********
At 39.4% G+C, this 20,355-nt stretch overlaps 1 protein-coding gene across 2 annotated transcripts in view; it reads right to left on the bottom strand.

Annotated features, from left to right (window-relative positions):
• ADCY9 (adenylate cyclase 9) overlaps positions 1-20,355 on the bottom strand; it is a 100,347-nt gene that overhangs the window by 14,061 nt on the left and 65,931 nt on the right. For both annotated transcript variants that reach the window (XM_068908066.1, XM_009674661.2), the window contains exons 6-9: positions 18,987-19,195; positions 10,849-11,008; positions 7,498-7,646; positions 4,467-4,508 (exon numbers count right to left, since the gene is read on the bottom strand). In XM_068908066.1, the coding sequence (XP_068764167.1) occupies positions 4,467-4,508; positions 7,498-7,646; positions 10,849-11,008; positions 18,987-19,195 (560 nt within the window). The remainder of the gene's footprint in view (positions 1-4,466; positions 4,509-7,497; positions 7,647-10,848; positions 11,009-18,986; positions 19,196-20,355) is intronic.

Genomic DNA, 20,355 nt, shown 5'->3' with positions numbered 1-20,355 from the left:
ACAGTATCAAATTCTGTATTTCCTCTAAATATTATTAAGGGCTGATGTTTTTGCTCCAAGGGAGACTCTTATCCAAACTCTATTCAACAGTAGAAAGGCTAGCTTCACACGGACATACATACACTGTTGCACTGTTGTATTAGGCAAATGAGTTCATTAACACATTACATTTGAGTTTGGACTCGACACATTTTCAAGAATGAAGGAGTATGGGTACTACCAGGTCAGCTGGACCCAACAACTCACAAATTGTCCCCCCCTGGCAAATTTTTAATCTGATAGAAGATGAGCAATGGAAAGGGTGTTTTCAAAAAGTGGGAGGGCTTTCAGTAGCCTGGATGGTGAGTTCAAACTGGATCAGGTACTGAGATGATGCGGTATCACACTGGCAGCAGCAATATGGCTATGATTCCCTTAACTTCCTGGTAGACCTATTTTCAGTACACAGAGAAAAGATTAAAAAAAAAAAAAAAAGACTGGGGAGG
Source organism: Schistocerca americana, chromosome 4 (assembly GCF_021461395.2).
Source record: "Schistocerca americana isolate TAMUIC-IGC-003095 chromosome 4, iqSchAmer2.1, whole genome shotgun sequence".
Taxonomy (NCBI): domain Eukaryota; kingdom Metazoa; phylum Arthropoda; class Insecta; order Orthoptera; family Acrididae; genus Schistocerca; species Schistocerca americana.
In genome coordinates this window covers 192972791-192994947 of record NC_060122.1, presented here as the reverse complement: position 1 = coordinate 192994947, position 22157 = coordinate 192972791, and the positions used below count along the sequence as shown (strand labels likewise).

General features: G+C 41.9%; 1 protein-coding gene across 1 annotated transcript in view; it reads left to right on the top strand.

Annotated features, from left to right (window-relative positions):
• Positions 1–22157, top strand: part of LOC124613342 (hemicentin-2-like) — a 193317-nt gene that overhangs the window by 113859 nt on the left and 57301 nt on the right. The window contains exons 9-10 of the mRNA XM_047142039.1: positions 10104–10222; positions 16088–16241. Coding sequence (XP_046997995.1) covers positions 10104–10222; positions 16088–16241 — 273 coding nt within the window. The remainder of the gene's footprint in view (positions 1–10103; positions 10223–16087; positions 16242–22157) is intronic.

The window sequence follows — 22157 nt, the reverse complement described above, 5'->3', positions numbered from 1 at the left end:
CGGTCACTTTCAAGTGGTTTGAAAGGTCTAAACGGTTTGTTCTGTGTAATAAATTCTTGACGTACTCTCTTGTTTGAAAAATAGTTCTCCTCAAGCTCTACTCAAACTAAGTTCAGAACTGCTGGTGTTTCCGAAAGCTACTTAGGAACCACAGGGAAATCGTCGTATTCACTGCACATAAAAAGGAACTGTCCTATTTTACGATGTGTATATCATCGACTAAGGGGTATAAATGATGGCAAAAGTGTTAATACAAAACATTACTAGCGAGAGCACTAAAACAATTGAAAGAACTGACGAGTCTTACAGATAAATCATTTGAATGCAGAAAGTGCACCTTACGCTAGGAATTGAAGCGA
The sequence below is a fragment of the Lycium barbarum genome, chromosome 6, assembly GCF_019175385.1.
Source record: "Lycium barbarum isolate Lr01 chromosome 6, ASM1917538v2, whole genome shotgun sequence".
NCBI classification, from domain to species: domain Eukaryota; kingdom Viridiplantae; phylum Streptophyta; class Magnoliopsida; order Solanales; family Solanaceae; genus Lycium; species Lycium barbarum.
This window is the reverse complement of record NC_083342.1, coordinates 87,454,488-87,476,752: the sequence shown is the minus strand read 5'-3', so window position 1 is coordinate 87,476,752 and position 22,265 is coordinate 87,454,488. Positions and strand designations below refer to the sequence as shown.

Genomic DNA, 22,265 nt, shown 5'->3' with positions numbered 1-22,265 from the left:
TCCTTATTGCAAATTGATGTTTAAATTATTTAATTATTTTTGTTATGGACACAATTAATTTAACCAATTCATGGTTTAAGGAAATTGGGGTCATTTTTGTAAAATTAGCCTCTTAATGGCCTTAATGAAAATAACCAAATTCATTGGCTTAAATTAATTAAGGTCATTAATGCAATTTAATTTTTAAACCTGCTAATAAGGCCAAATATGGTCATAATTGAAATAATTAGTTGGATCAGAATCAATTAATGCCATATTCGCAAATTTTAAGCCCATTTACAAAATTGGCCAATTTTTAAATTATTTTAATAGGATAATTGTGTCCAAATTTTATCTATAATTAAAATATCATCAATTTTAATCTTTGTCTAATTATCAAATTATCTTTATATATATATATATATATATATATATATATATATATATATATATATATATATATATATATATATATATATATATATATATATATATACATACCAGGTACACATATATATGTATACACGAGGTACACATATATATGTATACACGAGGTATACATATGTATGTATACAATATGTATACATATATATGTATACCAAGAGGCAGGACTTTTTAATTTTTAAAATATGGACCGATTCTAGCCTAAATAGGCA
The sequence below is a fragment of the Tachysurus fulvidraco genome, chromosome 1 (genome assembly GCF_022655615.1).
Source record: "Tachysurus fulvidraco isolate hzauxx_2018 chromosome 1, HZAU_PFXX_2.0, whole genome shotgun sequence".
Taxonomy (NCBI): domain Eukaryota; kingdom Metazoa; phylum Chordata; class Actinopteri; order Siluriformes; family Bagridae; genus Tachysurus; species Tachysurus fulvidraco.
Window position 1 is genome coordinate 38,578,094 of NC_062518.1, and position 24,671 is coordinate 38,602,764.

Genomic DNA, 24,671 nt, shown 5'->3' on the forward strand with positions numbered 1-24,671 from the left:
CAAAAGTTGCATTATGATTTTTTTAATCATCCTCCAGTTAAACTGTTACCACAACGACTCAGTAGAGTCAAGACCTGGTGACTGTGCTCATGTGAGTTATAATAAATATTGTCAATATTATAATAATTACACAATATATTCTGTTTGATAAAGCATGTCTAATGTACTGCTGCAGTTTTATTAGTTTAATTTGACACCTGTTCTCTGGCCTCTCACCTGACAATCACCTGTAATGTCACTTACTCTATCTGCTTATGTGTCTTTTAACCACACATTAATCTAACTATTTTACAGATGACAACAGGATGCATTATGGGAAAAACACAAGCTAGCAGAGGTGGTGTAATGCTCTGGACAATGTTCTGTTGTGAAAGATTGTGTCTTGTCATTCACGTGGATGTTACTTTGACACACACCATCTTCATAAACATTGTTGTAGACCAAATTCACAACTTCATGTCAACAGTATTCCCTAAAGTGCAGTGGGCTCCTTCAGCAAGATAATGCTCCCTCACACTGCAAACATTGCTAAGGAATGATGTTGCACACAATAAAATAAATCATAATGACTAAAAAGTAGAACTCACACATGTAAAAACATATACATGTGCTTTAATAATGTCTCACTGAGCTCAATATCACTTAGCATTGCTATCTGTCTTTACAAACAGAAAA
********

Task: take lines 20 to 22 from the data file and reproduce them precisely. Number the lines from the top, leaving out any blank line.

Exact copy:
TCCTTATTGCAAATTGATGTTTAAATTATTTAATTATTTTTGTTATGGACACAATTAATTTAACCAATTCATGGTTTAAGGAAATTGGGGTCATTTTTGTAAAATTAGCCTCTTAATGGCCTTAATGAAAATAACCAAATTCATTGGCTTAAATTAATTAAGGTCATTAATGCAATTTAATTTTTAAACCTGCTAATAAGGCCAAATATGGTCATAATTGAAATAATTAGTTGGATCAGAATCAATTAATGCCATATTCGCAAATTTTAAGCCCATTTACAAAATTGGCCAATTTTTAAATTATTTTAATAGGATAATTGTGTCCAAATTTTATCTATAATTAAAATATCATCAATTTTAATCTTTGTCTAATTATCAAATTATCTTTATATATATATATATATATATATATATATATATATATATATATATATATATATATATATATATATATATATATATATATATATATATACATACCAGGTACACATATATATGTATACACGAGGTACACATATATATGTATACACGAGGTATACATATGTATGTATACAATATGTATACATATATATGTATACCAAGAGGCAGGACTTTTTAATTTTTAAAATATGGACCGATTCTAGCCTAAATAGGCA
The sequence below is a fragment of the Tachysurus fulvidraco genome, chromosome 1 (genome assembly GCF_022655615.1).
Source record: "Tachysurus fulvidraco isolate hzauxx_2018 chromosome 1, HZAU_PFXX_2.0, whole genome shotgun sequence".